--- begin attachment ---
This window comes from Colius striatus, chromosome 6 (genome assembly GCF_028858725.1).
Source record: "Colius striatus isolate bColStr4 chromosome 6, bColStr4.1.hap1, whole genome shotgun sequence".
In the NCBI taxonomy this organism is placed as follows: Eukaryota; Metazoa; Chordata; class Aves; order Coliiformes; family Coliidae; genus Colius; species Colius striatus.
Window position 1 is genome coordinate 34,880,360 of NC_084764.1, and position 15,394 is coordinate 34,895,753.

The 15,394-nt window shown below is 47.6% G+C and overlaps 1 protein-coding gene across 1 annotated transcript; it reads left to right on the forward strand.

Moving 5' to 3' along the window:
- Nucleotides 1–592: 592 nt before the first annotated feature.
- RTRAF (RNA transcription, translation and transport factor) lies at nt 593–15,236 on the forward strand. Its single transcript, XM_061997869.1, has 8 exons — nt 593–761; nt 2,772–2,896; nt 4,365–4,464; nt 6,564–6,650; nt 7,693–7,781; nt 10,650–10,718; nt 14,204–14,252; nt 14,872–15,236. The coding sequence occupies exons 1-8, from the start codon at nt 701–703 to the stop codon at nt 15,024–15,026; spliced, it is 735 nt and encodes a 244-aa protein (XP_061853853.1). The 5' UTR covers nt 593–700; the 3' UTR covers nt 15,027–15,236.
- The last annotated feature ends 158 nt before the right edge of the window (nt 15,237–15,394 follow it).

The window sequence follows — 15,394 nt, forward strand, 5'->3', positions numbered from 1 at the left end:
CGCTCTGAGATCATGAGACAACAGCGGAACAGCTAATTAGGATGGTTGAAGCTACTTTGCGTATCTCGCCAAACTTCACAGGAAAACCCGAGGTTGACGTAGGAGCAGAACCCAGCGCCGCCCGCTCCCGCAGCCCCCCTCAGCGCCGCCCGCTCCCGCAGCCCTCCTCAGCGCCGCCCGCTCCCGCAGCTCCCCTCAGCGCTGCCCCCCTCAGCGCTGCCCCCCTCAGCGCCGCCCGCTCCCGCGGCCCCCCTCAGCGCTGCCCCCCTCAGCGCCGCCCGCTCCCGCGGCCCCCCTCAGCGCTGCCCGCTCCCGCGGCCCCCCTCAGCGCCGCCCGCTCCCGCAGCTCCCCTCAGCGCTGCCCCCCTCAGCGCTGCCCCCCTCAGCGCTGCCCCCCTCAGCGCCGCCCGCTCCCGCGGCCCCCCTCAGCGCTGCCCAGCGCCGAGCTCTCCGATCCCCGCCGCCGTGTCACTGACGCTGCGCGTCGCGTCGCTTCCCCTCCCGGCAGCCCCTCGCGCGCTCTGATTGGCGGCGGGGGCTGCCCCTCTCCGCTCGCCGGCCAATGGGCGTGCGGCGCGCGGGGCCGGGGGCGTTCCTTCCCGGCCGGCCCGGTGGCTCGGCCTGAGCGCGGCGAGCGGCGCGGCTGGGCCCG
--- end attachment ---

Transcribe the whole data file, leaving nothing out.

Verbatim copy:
This window comes from Colius striatus, chromosome 6 (genome assembly GCF_028858725.1).
Source record: "Colius striatus isolate bColStr4 chromosome 6, bColStr4.1.hap1, whole genome shotgun sequence".
In the NCBI taxonomy this organism is placed as follows: Eukaryota; Metazoa; Chordata; class Aves; order Coliiformes; family Coliidae; genus Colius; species Colius striatus.
Window position 1 is genome coordinate 34,880,360 of NC_084764.1, and position 15,394 is coordinate 34,895,753.

The 15,394-nt window shown below is 47.6% G+C and overlaps 1 protein-coding gene across 1 annotated transcript; it reads left to right on the forward strand.

Moving 5' to 3' along the window:
- Nucleotides 1–592: 592 nt before the first annotated feature.
- RTRAF (RNA transcription, translation and transport factor) lies at nt 593–15,236 on the forward strand. Its single transcript, XM_061997869.1, has 8 exons — nt 593–761; nt 2,772–2,896; nt 4,365–4,464; nt 6,564–6,650; nt 7,693–7,781; nt 10,650–10,718; nt 14,204–14,252; nt 14,872–15,236. The coding sequence occupies exons 1-8, from the start codon at nt 701–703 to the stop codon at nt 15,024–15,026; spliced, it is 735 nt and encodes a 244-aa protein (XP_061853853.1). The 5' UTR covers nt 593–700; the 3' UTR covers nt 15,027–15,236.
- The last annotated feature ends 158 nt before the right edge of the window (nt 15,237–15,394 follow it).

The window sequence follows — 15,394 nt, forward strand, 5'->3', positions numbered from 1 at the left end:
CGCTCTGAGATCATGAGACAACAGCGGAACAGCTAATTAGGATGGTTGAAGCTACTTTGCGTATCTCGCCAAACTTCACAGGAAAACCCGAGGTTGACGTAGGAGCAGAACCCAGCGCCGCCCGCTCCCGCAGCCCCCCTCAGCGCCGCCCGCTCCCGCAGCCCTCCTCAGCGCCGCCCGCTCCCGCAGCTCCCCTCAGCGCTGCCCCCCTCAGCGCTGCCCCCCTCAGCGCCGCCCGCTCCCGCGGCCCCCCTCAGCGCTGCCCCCCTCAGCGCCGCCCGCTCCCGCGGCCCCCCTCAGCGCTGCCCGCTCCCGCGGCCCCCCTCAGCGCCGCCCGCTCCCGCAGCTCCCCTCAGCGCTGCCCCCCTCAGCGCTGCCCCCCTCAGCGCTGCCCCCCTCAGCGCCGCCCGCTCCCGCGGCCCCCCTCAGCGCTGCCCAGCGCCGAGCTCTCCGATCCCCGCCGCCGTGTCACTGACGCTGCGCGTCGCGTCGCTTCCCCTCCCGGCAGCCCCTCGCGCGCTCTGATTGGCGGCGGGGGCTGCCCCTCTCCGCTCGCCGGCCAATGGGCGTGCGGCGCGCGGGGCCGGGGGCGTTCCTTCCCGGCCGGCCCGGTGGCTCGGCCTGAGCGCGGCGAGCGGCGCGGCTGGGCCCG